St James’ Park, Newcastle, 1930, by Byron Dawson
“This wonderful depiction shows St James’ Park as it was nine decades ago. It’s a far cry from the towering concrete, steel and glass structure that occupies the same site and dominates the Newcastle skyline today. It was painted in 1930 by the artist Byron Dawson. The fans, seemingly all male, are smartly dressed in coats and hats. There isn’t a black and replica shirt in sight!On the left of our painting is the old West Stand. Built in 1906, in the midst of United’s Edwardian golden era, the stand was St James’ main seating area for decades, as well as home to the players’ dressing rooms, the boardroom and press area. …”
W – History of Newcastle United F.C.
50 Hints On Association Football Cigarette cards in album (1934)
Critics of television’s influence on soccer ignore that it’s still the way most fans experience the game.
“Television is not a dirty word. It is not the sort of word that should be spat out in anger or growled with resentment or grumbled through gritted teeth. It is not a loaded word, or one laced with scorn and opprobrium and bile. It is not a word that has a tone. Not in most contexts, anyway. In soccer, television is treated as the dirtiest word you can imagine. It is an object of disdain and frustration and, sometimes, hatred. Managers, and occasionally players, rail against its power to dictate when games are played and how often. They resent its scrutiny and its bombast. Television is never cited as the root of anything pleasant. Television is the cause of nothing but problems. There is no need to linger for long on the irony and the hypocrisy here. Television, of course, is also what pays their wages. …” NY Times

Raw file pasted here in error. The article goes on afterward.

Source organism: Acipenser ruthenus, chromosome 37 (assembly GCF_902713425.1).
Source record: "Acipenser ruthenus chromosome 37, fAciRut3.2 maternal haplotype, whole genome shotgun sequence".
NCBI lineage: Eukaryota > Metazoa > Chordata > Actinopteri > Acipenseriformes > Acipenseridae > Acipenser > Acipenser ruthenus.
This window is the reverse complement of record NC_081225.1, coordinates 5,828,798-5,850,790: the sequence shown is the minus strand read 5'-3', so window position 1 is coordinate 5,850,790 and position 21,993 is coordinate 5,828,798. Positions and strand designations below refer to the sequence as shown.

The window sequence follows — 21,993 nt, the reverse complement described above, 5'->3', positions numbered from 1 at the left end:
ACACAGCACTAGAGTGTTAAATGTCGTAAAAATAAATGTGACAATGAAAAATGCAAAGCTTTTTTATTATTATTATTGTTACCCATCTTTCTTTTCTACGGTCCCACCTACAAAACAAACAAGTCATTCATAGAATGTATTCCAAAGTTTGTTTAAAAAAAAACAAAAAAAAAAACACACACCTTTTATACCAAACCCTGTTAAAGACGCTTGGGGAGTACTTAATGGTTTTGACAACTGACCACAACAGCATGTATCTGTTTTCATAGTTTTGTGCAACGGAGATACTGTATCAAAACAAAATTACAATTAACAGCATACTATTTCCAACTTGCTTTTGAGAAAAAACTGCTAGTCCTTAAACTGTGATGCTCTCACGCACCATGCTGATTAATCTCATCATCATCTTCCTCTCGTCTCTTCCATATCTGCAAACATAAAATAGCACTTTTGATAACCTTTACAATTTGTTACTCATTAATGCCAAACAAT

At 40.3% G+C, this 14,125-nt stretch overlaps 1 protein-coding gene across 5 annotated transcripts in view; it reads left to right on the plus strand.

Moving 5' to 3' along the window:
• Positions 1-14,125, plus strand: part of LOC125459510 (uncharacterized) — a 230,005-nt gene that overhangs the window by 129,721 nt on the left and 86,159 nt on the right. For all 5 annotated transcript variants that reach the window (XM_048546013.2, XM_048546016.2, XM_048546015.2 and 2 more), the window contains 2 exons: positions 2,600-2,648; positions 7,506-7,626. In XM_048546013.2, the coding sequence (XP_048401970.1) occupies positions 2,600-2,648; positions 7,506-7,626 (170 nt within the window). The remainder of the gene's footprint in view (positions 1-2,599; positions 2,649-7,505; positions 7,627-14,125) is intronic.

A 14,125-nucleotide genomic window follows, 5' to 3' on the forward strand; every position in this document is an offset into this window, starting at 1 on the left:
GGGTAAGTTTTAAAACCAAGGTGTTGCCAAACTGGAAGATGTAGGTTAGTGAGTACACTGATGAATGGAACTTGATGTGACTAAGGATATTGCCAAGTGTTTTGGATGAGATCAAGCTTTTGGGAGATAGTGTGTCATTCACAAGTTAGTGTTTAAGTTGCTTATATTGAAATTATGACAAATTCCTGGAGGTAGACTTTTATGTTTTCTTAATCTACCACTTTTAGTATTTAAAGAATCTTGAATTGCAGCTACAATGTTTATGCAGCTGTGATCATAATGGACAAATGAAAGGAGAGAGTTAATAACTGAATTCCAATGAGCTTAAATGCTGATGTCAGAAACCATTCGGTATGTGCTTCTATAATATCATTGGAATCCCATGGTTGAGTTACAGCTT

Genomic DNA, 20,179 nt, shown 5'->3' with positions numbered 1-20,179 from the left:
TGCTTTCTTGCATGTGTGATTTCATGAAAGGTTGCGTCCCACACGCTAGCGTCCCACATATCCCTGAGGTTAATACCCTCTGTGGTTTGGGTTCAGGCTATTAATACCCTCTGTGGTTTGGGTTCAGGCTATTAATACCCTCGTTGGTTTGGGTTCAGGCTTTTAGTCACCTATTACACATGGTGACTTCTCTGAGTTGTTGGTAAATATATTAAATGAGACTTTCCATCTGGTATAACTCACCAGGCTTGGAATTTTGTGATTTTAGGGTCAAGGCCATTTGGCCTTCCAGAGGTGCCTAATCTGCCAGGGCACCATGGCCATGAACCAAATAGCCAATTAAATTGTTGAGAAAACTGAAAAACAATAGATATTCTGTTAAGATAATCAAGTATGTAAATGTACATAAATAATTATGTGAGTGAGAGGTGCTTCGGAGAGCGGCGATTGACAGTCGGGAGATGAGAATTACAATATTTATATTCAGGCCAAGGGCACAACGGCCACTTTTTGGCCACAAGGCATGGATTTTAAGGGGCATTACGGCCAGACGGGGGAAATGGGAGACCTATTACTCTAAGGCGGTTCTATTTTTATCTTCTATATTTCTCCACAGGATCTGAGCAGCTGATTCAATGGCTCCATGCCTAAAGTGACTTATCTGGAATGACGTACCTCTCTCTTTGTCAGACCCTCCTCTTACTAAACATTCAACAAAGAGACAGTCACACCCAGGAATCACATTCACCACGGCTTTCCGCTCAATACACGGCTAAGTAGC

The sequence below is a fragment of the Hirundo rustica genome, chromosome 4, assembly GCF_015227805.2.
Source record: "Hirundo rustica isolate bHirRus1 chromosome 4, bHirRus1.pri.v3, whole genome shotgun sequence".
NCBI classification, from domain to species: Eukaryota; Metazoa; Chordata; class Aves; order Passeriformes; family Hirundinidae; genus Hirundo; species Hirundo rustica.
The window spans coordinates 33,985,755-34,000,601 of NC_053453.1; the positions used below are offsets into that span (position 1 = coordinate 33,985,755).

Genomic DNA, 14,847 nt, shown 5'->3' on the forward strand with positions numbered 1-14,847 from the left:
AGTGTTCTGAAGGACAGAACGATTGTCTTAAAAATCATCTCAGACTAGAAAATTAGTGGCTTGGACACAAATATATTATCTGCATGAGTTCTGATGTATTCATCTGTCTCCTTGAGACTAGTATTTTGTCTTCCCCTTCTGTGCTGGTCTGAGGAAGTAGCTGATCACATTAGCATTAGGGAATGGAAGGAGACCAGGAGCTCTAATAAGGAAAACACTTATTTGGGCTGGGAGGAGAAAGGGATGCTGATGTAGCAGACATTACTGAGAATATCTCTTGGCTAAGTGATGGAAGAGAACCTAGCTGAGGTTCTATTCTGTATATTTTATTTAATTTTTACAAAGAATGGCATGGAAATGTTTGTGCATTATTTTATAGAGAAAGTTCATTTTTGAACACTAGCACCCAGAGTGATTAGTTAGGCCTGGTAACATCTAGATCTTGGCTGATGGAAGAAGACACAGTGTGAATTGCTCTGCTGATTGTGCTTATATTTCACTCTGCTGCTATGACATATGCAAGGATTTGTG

“Everything that happens at F.C. Midtjylland is quantified. Well, almost everything. Every game played by every one of the Danish soccer club’s teams produces data points in the thousands. Each training session, from the first team to the preteens in the academy, is recorded and codified and analyzed. The only exception is a game that happens on Fridays at lunchtime, pitting two teams of staff members — coaches and analysts and communications officers and sports scientists — against each other. It is a chance for everyone to let off steam at the end of the week, a reminder of the importance of having fun, said Soren Berg, Midtjylland’s head of analysis. …”
“Even in death, Diego Maradona continued to torment the peculiar empire-nostalgic milieu that is conservative England. The scars of Mexico ’86 have clearly still not healed. The Times painted a portrait of a ‘self-obsessed’ and ‘self-destructive’ figure whose ‘rare gifts were ruined by self-indulgence,’ with paternalism dripping from the page: ‘That such a supreme talent could be so undisciplined, that he felt he needed to cheat … was perhaps a pointer to the unhappy times ahead.’ The Telegraph obituarycould wait no longer than the end of the first sentence to denounce him ‘a liar, a cheat and an egomaniac,’ concluding that whatever about his talents, ‘ultimately Maradona remained a boy from the barrios.’ This was not meant as a compliment, and the snobbish tones were nothing new to British media depictions of Maradona. …” Africa Is a Country